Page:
Land prices in the northern, less urbanized areas on both sides of the Bosphorus are already soaring in expectation of an urbanization boom thanks to the new cross-water connection, according to Ekumenopolis, a documentary film of 2010 about the area.[14] The efficacy of the proclaimed goal of easing traffic congestion has been challenged, claiming that the project is little more than a contrivance to open for development lands that had been long protected by law.[15] The green areas and wetlands in question, producing most of the drinking water for the city, are considered by many to be essential for Istanbul's ecological and economic sustainability, and a possible pollution of the groundwater would provoke the collapse of the city.[16] In 1995, then mayor of Istanbul, Erdogan declared that a third bridge would be “murder would mean the murder of the city".[17][18][19]

Naming

9th Sultan of the Ottoman Empire, Selim I (1470-1520)

The name of the bridge was announced by State President Abdullah Gül at the ground-breaking ceremony as the Yavuz Sultan Selim Bridge, in honor of Ottoman Sultan Selim I (1465–1520).[6] The choice of name of the bridge led to protests by Alevis in Turkey because of the role of Sultan Selim I, nicknamed "the Grim" due to his cruelty, in the Ottoman persecution of Alevis.[20] In 1514, Selim I ordered the massacre of 40,000 Anatolian Alevites (Qizilbash), whom he considered heretics,[21] reportedly proclaiming that "the killing of one Alevite had as much otherworldly reward as killing 70 Christians".[22]

Masum Türker, leader of the Democratic Left Party, suggested that given Selim's role in establishing the Sunni character of the Ottoman Empire, the naming of the bridge (announced with both President and Prime Minister present) was especially significant, saying that the naming was "a declaration of [the state] taking sides [in the Sunni-Shiite conflict in the Middle East] ... an outright challenge [by Turkey] on Iran, Iraq and Syria". He said the name would be divisive within Turkey, upsetting not only Alevis but also more secular non-Alevis, and said the name would have to be changed sooner or later.[23]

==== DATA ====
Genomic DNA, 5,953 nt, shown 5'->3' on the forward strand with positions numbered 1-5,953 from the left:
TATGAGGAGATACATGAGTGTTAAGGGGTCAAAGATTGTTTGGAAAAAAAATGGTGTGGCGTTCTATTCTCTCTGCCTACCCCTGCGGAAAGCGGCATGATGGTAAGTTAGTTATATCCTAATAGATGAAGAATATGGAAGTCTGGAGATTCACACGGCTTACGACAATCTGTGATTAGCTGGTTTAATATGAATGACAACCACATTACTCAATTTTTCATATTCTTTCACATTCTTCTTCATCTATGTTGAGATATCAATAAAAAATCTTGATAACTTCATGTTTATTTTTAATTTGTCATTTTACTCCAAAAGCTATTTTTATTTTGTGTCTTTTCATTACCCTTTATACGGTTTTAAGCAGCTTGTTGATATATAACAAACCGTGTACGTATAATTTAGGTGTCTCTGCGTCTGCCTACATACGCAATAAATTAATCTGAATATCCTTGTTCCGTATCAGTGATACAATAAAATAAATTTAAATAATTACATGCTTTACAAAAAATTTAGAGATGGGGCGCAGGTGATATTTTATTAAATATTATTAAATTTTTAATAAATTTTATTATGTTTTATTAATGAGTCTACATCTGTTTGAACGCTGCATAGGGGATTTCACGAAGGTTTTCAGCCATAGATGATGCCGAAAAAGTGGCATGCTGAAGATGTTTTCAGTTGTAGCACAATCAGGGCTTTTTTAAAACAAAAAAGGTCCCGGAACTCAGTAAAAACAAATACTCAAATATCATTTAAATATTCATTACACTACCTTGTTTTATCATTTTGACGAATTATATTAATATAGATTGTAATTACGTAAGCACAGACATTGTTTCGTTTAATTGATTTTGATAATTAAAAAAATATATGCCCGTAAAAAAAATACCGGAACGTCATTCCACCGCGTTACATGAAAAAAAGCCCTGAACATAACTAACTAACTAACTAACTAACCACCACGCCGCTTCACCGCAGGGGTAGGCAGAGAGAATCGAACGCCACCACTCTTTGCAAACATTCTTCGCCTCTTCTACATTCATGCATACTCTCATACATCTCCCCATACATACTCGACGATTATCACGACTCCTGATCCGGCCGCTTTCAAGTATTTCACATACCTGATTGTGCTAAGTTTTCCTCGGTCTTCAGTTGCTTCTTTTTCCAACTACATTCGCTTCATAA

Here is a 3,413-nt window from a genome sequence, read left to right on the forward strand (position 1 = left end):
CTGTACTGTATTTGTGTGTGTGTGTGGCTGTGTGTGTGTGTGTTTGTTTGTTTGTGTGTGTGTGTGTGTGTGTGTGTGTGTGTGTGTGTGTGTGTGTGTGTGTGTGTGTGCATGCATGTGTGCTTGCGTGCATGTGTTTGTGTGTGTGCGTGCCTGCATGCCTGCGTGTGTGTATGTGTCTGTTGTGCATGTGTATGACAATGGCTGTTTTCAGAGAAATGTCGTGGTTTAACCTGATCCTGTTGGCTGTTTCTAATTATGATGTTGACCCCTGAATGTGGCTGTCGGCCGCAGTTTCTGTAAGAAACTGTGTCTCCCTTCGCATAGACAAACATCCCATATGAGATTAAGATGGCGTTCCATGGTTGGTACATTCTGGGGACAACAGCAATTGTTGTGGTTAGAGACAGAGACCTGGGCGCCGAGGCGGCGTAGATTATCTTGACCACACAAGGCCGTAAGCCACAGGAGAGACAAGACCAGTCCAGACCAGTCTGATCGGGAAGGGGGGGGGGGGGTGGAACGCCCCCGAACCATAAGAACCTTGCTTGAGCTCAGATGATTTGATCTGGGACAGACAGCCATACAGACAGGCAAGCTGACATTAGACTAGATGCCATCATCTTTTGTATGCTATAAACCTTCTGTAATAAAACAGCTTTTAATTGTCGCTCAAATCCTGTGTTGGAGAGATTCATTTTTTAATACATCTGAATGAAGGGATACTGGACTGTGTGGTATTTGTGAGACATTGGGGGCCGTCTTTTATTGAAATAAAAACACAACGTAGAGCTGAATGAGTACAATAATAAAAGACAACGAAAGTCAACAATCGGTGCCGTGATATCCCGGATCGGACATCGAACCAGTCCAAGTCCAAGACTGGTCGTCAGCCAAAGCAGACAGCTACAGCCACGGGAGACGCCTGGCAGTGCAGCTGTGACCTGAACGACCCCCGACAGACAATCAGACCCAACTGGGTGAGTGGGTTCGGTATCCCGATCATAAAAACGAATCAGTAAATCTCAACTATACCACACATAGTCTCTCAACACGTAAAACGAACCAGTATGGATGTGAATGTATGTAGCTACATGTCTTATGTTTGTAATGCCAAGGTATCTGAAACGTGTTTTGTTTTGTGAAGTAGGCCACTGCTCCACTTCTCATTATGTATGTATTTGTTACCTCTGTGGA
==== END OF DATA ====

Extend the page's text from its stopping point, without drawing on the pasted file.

See also

Gallery

References

  1. ^ a b c d "Kuzey Marmara Otoyolu" (in Turkish). KGM. p. 22. Retrieved 27 June 2014. 
  2. ^ "Turkey Unveils Route for Istanbul's Third Bridge".  
  3. ^ Bayer, Yaşar (2013-03-28). "İşte 3'üncü köprünün ayak izleri".  
  4. ^ "3. Köprü İnşaatından İlk Görüntüler: Denize Dolgu Yapılmış, Ağaçlar Kesilmiş". Başka (in Turkish). 2013-03-28. Retrieved 2013-03-30. 
  5. ^ a b "İşte 3. köprü güzergahı".  
  6. ^ a b c d e f g Yavuz Sultan Selim Köprüsü "3. köprünün ismi Yavuz Sultan Selim".  
  7. ^ Official website
  8. ^ "İçtaş-Astaldi win third Bosphorus bridge bid".  
  9. ^ "3. Köprü Nereye Yapılacak, Ne Zaman Bitecek". Bir Saniye (in Turkish). 2012-09-26. Retrieved 2013-03-30. 
  10. ^ "İşte 3. Boğaz Köprüsü".  
  11. ^ a b "3. köprüden geçiş ücretleri belli oldu".  
  12. ^ CNN Türk: 3. Köprü ihalesini İçtaş-Astaldi kazandı
  13. ^ http://www.hurriyetdailynews.com/controversy-over-third-bosphorus-bridges-route-change.aspx?pageID=238&nid=50606
  14. ^ Part of the film available on YouTube, accessed 18 September 2011.
  15. ^ http://latitude.blogs.nytimes.com/2011/11/16/the-bridge-to-nowhere-in-istanbul/?_r=0
  16. ^ Gürsoy & Hüküm (2006), Interview with the president of Istanbul's Architect association
  17. ^ http://latitude.blogs.nytimes.com/2011/11/16/the-bridge-to-nowhere-in-istanbul/?_r=0
  18. ^ http://thebackbencher.co.uk/its-still-a-bridge-too-far-pt2/
  19. ^ http://www.theguardian.com/world/2012/jun/08/bosphorus-bridge-row-istanbul-turkey
  20. ^ Christiane Schlötzer: Osmanische Träume. Bauprojekte in der Türkei. Süddeutsche.de vom 3. Juni 2013.
  21. ^ Kohn, George C. (2007). Dictionary of Wars. Infobase Publishing. p. 385.  
  22. ^ Jalāl Āl Aḥmad (1982). Plagued by the West. Translated by Paul Sprachman. Center for Iranian Studies, Columbia University.  
  23. ^ haberler.com, 5 June 2013, "DSP Leader: Turkey Needs To Change Name Of 3Rd Bosporus Bridge"

Sources

  • Gürsoy, Defne; Ugur Hüküm (2006). Istanbul: Emergence d'une société civile (in French). Paris: Editions Autrement.